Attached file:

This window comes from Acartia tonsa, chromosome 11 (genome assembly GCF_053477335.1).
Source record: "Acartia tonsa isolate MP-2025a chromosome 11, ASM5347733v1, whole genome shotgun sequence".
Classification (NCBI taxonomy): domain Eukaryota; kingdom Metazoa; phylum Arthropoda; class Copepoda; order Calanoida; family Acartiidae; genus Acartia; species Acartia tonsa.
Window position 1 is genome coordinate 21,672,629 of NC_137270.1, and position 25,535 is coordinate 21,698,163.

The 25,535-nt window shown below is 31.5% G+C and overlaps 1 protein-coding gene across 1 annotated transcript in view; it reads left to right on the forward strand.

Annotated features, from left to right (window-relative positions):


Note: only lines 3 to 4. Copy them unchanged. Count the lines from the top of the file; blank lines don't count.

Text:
Classification (NCBI taxonomy): domain Eukaryota; kingdom Metazoa; phylum Arthropoda; class Copepoda; order Calanoida; family Acartiidae; genus Acartia; species Acartia tonsa.
Window position 1 is genome coordinate 21,672,629 of NC_137270.1, and position 25,535 is coordinate 21,698,163.